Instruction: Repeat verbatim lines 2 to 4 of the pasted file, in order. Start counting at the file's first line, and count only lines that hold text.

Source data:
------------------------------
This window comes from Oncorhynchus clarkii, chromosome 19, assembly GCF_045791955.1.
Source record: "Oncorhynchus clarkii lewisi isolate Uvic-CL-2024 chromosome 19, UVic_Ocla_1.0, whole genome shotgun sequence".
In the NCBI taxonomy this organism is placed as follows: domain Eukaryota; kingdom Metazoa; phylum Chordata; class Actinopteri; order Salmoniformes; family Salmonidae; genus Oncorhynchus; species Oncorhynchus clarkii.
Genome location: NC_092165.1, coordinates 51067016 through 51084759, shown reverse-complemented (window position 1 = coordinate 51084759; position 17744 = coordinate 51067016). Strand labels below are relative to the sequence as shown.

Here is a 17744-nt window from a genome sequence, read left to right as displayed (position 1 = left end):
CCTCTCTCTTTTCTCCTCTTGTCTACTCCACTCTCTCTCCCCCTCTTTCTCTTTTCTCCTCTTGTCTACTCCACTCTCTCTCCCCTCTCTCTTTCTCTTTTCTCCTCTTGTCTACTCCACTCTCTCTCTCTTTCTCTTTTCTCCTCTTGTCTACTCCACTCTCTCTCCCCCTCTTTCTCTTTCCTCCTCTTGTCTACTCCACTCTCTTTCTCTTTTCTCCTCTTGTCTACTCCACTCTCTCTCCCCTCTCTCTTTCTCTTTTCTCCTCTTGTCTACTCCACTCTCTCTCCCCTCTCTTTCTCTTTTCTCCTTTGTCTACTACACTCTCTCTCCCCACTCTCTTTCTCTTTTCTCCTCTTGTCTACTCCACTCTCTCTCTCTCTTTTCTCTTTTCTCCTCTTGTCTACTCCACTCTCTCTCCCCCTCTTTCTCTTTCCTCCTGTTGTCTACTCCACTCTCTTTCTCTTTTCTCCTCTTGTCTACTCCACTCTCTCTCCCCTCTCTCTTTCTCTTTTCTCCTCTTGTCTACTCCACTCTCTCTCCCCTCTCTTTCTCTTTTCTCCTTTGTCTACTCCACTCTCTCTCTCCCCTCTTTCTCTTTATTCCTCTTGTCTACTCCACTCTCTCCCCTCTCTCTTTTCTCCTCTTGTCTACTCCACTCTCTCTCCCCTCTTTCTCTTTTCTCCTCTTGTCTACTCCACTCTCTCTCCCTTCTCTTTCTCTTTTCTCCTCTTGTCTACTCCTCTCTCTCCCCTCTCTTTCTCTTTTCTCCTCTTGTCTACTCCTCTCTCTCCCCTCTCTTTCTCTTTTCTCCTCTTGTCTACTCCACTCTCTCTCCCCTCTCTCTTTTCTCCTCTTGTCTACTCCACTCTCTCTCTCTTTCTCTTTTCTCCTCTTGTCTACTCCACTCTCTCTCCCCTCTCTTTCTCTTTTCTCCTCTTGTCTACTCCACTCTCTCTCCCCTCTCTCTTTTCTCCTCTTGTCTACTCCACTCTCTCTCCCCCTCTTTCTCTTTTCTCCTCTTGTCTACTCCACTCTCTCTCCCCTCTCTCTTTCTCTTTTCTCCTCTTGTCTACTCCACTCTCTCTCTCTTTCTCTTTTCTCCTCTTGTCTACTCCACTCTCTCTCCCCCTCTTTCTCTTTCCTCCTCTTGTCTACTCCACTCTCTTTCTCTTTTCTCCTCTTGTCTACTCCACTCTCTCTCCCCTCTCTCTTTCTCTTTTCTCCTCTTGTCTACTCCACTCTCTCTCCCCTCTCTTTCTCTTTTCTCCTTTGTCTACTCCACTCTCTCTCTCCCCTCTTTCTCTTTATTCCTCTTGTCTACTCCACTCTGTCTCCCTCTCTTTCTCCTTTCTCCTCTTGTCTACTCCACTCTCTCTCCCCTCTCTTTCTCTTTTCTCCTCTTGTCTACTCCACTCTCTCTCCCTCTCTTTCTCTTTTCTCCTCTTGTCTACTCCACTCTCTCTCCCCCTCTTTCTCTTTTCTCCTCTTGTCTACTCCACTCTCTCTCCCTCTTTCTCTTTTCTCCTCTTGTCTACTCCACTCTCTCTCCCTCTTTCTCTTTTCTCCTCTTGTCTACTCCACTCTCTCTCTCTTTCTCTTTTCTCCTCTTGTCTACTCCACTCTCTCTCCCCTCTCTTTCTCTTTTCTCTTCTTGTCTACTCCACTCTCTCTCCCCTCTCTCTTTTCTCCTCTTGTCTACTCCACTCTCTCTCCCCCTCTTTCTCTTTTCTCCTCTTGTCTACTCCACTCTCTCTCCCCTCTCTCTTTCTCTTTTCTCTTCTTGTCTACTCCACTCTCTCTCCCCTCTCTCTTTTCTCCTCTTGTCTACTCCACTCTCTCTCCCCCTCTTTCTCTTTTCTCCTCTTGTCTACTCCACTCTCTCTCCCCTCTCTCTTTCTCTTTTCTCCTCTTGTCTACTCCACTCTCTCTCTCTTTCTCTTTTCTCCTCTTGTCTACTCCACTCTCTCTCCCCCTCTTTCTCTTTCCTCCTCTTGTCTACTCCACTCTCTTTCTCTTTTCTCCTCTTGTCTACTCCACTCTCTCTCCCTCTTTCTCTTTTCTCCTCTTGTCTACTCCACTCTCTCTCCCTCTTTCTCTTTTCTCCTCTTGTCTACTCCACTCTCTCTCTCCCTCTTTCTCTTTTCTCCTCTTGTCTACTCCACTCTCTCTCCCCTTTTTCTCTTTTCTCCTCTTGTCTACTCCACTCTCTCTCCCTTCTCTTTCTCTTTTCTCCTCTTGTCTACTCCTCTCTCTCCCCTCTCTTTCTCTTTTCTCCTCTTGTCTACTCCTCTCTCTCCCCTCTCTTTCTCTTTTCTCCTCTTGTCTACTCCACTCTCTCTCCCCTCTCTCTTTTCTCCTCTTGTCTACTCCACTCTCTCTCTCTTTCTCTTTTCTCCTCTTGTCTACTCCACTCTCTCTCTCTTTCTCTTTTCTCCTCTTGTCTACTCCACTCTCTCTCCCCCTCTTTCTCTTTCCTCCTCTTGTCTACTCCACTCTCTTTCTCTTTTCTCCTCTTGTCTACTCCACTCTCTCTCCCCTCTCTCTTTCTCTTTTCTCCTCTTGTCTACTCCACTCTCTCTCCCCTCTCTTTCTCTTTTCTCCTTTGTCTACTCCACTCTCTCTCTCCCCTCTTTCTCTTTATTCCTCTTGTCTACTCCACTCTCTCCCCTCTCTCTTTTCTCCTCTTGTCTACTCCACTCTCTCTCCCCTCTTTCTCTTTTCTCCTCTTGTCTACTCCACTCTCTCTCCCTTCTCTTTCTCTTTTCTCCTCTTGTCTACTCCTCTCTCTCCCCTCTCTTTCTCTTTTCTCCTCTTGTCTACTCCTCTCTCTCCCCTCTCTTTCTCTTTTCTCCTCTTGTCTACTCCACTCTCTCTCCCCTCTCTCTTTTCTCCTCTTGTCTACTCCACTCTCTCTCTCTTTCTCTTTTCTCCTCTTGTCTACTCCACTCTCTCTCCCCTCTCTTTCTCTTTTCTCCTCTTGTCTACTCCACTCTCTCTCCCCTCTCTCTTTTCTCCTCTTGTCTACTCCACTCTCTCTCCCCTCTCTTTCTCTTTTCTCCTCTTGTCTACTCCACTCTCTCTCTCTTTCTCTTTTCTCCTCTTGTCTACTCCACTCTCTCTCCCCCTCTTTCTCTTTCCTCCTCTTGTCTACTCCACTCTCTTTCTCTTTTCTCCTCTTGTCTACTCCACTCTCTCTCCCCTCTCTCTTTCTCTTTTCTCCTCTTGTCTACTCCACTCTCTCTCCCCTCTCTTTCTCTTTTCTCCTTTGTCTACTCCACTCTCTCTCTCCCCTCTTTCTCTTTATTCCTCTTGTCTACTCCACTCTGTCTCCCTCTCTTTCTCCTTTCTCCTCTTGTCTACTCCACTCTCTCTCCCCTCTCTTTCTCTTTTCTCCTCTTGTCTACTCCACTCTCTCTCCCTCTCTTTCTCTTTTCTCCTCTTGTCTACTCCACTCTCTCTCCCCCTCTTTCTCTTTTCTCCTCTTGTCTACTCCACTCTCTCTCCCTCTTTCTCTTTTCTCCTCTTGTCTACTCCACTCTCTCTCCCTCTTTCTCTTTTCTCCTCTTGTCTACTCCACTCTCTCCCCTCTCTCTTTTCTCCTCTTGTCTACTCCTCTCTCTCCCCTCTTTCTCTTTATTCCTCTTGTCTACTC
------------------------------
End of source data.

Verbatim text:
Source record: "Oncorhynchus clarkii lewisi isolate Uvic-CL-2024 chromosome 19, UVic_Ocla_1.0, whole genome shotgun sequence".
In the NCBI taxonomy this organism is placed as follows: domain Eukaryota; kingdom Metazoa; phylum Chordata; class Actinopteri; order Salmoniformes; family Salmonidae; genus Oncorhynchus; species Oncorhynchus clarkii.
Genome location: NC_092165.1, coordinates 51067016 through 51084759, shown reverse-complemented (window position 1 = coordinate 51084759; position 17744 = coordinate 51067016). Strand labels below are relative to the sequence as shown.